- As a text game, Achaea attempts to avert this trope using various mapping tricks, including the Wilderness (a Roguelike-ish ASCII map put in so that the developers could create distance without writing thousands of unique room descriptions, and only visible to the player a little bit at a time as he travels across) but patched-together maps made by players show that the 'continent' (which can be walked across in a game day) has significant chunks missing. The 'cities' are also very, very small by anyone's standards.
- Runescape is one of the offenders. Towns take as much space as forests, yet stories of NPCs and history of the land might leave you another impression. One of the examples is how vampyres in this game are unaware that the town called Burgh De Rott is not abandoned at all despite them being only 20 meters away from it.
- This is often explained by people who are interested enough to care with Scale Theory: what takes a few minutes for a player to cross is described as taking days, but things that are not important for the player character are cut out from view, leaving a much smaller and practical world for gameplay.
- Blatant in Star Trek Online. There are instances of orbiting asteroids wider in diameter than they are distant from the planet's surface.
- There are shipyards outside of Bajor that are almost as large as, and most certainly WIDER than Bajor's moon. One in particular orbits Bajor's moon at roughly half a mile out from it, if using your own ship's size as a scale is any indication.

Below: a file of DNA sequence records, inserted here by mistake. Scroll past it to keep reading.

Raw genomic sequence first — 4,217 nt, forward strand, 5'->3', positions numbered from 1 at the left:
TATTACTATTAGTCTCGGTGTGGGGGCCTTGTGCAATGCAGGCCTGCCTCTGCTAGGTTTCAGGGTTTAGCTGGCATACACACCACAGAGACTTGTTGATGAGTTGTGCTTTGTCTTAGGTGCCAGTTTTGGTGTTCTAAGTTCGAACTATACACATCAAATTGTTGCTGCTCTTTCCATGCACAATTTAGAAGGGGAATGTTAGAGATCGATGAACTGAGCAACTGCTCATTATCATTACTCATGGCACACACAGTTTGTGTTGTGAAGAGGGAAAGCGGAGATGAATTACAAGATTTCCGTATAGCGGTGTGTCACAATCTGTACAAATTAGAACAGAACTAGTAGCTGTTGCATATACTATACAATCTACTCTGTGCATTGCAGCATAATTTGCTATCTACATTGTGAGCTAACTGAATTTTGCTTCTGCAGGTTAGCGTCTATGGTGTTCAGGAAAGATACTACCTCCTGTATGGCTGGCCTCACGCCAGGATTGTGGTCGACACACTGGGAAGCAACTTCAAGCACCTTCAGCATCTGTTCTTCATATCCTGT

- In The Lord of the Rings Online, a player can run from the Shire to Rivendell in a single in-game day (in real time, it is a dozen of minutes). It took Frodo over two weeks.
- When EverQuest first came out, players only had a few modes of transportation: They run, they run with the Spirit of Wolf runspeed buff on them, they run with a Bard's runspeed buff, or they hire a wizard to taxi-teleport them across the world, saving the player a half-hour boat ride to get across continents. Horses and other mounts wouldn't be introduced until the 4th expansion 3 years later. In those early days, it would take a player running at normal running speed roughly 20 minutes to cross the largest zone in the game, the Western Plains of Karana in a straight line from North Karana to Qeynos Hills. During that run, you'd be lucky if you saw any type of building or if a wolf, or a griffin, or a hill giant started chasing after you.
- EverQuest II would improve on the scale of the world, claiming to make it even larger than the zones were in the first game. For the most part this is true. The relatively small Qeynos Hills in the first game is now the continent of Antonica, the same size as the Western Plains of Karana was in the first game. They learned from their predecessor though by including automatic travel stations in the overland zones to allow them relatively fast travel from point A to point B. Depending on what zone you were in, you'd still need to sprint a considerable distance to reach the next zone that you want to go to after that. At the same time though, they made sure that you were never too far away from any major identifiable landmarks.